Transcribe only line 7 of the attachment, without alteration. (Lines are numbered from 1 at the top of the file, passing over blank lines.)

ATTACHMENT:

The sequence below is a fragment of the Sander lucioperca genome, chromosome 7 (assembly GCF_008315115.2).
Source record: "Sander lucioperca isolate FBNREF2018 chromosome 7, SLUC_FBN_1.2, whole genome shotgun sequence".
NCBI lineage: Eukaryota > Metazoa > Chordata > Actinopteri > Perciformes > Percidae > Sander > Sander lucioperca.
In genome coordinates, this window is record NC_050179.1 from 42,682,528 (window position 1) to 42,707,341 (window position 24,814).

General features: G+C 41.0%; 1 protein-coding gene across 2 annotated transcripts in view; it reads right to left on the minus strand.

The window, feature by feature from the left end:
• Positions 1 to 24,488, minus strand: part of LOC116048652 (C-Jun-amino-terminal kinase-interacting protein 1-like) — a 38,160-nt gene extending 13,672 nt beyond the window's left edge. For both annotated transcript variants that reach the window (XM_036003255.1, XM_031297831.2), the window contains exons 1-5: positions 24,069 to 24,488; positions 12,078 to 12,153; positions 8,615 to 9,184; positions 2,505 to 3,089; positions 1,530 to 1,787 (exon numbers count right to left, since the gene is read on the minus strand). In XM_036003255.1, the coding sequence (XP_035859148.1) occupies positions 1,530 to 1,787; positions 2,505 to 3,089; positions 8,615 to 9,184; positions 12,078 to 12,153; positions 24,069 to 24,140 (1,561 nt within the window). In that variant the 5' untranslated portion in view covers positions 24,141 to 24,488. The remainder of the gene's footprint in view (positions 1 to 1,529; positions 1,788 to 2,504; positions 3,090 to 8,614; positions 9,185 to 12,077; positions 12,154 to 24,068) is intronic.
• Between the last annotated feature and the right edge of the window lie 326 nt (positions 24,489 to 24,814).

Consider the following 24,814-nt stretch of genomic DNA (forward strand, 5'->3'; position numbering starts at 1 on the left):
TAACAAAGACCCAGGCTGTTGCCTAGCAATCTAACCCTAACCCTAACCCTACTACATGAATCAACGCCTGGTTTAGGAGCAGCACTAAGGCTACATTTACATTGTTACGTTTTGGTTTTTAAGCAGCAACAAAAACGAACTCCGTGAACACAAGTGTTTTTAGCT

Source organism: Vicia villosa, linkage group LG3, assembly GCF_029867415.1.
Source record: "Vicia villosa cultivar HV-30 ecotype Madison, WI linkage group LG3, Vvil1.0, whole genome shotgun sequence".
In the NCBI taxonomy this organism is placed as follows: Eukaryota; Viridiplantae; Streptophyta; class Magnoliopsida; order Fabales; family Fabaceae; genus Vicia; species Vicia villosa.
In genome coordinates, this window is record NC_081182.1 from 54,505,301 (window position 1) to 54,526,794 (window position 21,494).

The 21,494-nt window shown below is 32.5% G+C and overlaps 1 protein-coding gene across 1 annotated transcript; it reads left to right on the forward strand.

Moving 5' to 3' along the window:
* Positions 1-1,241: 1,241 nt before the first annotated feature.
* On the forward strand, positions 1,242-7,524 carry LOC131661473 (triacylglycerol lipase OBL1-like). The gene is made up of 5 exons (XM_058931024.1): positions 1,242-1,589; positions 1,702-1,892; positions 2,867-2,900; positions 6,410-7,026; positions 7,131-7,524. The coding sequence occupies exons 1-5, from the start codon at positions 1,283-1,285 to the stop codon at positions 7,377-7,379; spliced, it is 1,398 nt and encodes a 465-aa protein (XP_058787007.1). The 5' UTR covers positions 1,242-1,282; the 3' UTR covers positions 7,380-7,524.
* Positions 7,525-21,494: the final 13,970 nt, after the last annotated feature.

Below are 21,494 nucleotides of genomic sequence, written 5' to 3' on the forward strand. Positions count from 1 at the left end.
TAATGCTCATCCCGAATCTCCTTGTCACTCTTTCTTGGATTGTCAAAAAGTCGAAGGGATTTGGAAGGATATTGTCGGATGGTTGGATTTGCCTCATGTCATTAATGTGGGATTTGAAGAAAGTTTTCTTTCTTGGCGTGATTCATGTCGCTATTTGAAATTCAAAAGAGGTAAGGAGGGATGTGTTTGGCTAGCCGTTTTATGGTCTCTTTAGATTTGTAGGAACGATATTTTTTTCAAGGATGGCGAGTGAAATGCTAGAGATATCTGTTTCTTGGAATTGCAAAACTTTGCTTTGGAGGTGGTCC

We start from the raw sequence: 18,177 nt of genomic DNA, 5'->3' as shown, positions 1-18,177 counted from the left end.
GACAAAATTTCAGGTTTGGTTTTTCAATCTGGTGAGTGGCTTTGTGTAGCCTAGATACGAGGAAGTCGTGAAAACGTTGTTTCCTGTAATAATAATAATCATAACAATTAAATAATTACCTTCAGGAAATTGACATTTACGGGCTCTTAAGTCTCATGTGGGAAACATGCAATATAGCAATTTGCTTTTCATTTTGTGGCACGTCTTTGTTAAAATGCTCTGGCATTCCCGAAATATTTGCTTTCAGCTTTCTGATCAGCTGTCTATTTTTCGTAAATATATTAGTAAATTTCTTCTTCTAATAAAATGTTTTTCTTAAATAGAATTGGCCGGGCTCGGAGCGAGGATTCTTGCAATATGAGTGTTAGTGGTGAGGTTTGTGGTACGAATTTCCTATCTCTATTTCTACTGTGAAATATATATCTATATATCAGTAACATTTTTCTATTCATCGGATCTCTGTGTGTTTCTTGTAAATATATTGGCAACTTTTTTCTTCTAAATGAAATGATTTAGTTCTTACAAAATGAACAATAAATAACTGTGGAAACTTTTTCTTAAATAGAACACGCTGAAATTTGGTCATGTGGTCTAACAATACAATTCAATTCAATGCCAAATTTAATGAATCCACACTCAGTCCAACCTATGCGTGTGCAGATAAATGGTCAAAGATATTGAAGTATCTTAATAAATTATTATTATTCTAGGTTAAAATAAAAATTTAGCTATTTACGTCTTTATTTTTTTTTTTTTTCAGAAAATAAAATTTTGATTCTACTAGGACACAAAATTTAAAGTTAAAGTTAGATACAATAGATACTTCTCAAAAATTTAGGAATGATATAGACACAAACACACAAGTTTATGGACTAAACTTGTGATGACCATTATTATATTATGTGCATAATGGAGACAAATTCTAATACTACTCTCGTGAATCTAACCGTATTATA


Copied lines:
• Positions 1 to 24,488, minus strand: part of LOC116048652 (C-Jun-amino-terminal kinase-interacting protein 1-like) — a 38,160-nt gene extending 13,672 nt beyond the window's left edge. For both annotated transcript variants that reach the window (XM_036003255.1, XM_031297831.2), the window contains exons 1-5: positions 24,069 to 24,488; positions 12,078 to 12,153; positions 8,615 to 9,184; positions 2,505 to 3,089; positions 1,530 to 1,787 (exon numbers count right to left, since the gene is read on the minus strand). In XM_036003255.1, the coding sequence (XP_035859148.1) occupies positions 1,530 to 1,787; positions 2,505 to 3,089; positions 8,615 to 9,184; positions 12,078 to 12,153; positions 24,069 to 24,140 (1,561 nt within the window). In that variant the 5' untranslated portion in view covers positions 24,141 to 24,488. The remainder of the gene's footprint in view (positions 1 to 1,529; positions 1,788 to 2,504; positions 3,090 to 8,614; positions 9,185 to 12,077; positions 12,154 to 24,068) is intronic.